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Can I Get My Spouse to Pay my Divorce Attorney Fees?

Divorce can be expensive. All too often stay-at-home moms, or spouses who have a partner that controls the finances, feel trapped. Have you been asking yourself, "Is it possible to get an award for attorney's fees from my spouse?" The answer to this question isn’t as simple as a yes or no – but there is good news. Texas is a community property state, which means real estate, income, retirement, business interests and other financial accounts or assets acquired during the course of the marriage are presumed by the courts to be jointly held assets. So, if you've remained in an unhappy marriage, telling yourself, "Getting my attorney's fees paid is impossible," take heart. A skilled Houston divorce attorney may be all you need.

Division of Community Property in Texas:

The Texas Family Code operates under what is called a "just and right" principle when it comes to a judge making decisions about how to divide the community property. The State of Texas considers real property, personal property, financial accounts, business interests and businesses acquired in marriage to be community property - regardless if only one spouse's name is on the accounts. For property to be classified as separate property, a spouse must prove by clear and convincing evidence that their separate assets are in fact their separate property, which is property of a spouse owned before marriage, as well as property given to only one spouse during the marriage and inheritances.

In the event a spouse is locked out of access to a financial account they need to use for attorney fees, a judge may issue an order for the other spouse to pay their retainer fee.

Interim Attorney Fees and Temporary Orders: At a Temporary Orders hearing, requests are made for certain terms and conditions that will remain in place during the pendency of the divorce proceedings. In contested divorces, temporary orders serve as the first stepping stone to request the court to order your ex to pay your attorney fees.

Common factors Texas courts will consider to grant an order for interim attorney’s fees include:

  • One party has little or no access to community funds
  • Large income gap between spouses
  • Disparity of spouses earning capacities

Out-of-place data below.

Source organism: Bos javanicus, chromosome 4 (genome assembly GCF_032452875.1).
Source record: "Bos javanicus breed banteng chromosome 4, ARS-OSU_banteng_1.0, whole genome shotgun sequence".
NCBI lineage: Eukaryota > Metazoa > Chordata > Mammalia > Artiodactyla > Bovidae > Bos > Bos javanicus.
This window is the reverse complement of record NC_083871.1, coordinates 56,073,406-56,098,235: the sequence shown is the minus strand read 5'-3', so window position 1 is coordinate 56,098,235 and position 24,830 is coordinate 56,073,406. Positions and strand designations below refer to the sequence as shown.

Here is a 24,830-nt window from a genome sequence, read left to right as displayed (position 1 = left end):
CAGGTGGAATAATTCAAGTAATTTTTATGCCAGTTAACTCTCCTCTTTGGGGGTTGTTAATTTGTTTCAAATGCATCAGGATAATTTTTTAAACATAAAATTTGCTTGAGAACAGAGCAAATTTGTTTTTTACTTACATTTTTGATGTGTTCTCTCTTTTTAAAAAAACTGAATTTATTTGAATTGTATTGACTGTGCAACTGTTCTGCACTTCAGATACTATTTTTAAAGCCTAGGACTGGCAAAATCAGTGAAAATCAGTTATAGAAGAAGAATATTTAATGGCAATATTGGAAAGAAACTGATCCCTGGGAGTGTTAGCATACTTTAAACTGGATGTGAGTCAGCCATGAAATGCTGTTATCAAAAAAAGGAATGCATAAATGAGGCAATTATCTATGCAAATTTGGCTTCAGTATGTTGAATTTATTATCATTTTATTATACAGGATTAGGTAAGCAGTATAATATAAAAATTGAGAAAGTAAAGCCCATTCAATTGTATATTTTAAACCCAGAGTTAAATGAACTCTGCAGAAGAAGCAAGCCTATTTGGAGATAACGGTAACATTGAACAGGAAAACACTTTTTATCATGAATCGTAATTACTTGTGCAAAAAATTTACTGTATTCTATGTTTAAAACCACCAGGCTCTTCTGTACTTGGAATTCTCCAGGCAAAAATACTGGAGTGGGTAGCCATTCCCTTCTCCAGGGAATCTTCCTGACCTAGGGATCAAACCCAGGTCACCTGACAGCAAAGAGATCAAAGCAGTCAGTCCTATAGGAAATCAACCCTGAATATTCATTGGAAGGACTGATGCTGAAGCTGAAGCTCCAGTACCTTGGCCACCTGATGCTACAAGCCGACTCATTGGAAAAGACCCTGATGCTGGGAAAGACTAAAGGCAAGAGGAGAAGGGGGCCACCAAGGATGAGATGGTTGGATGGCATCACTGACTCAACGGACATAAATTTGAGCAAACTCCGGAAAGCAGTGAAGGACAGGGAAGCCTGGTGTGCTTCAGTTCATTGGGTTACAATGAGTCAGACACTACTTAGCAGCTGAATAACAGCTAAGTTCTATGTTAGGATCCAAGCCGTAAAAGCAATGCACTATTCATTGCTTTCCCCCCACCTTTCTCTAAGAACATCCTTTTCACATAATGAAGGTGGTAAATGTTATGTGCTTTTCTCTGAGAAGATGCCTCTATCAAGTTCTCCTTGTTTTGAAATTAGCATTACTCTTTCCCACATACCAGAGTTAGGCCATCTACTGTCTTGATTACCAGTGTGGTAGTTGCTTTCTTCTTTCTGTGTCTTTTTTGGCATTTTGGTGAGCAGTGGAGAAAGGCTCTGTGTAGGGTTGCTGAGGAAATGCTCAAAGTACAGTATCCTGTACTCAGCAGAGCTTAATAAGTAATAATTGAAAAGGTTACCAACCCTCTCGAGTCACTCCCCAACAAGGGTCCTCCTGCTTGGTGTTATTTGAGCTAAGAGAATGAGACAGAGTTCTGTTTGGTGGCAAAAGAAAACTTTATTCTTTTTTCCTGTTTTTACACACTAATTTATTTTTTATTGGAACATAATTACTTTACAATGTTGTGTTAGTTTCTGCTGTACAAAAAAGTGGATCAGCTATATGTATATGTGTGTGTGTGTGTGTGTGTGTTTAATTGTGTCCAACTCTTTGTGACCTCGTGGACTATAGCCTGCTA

• A spouse who has no income or a spouse that is a stay-at-home mom/dad
  • The fault in the breakup of the marriage
  • A spouse's bad behavior that may indicate fraud or stall proceedings in order to spike attorney's fees

Interim Attorney Fees and Community Property:

One method the courts will utilize for the payment of interim attorney fees is through the selling of community assets. If there are not enough cash funds available to pay legal fees, a motion can be filed with the court to order the sale of extraneous property to make the necessary funding available.

Getting Started - Divorce Roadmap:

Although Temporary Orders may be the first stepping stone towards divorce and interim attorney fees, it is not the actual first step. Here's a roadmap of divorce so you know what to expect before a ruling on whether or not your soon to be ex-spouse will be ordered to pay for your attorney's fees:

  1. Original Petition for Divorce is filed.
  2. Citation and Response is awaited and received. This is the answer from the other spouse, responding to a partner's complaints contained in the filed petition as to why they are seeking a divorce.
  3. Mediation/ Temporary Orders hearing.
  4. Discovery process: The exchange of information, following certain procedures, occurs. This process "discovers" the necessary information related to complaints, finances, property, etc.
  5. Negotiation and mediation is an opportunity to avoid a trial and settle the divorce through mediation.
  6. Trial: If settlement through mediation is unsuccessful, the court will hear the case and make a ruling.
  7. Divorce Decree.
  8. Closing documents.

Finding Legal Representation in Texas. Houston Divorce Attorneys:

If you are a cash-strapped spouse desiring a divorce from a partner who seems to hold all the cards, you need an attorney with divorce expertise who will aggressively represent your best interests. Please contact us for a consultation with skilled Houston Divorce Attorneys that have more than a century of combined experience.

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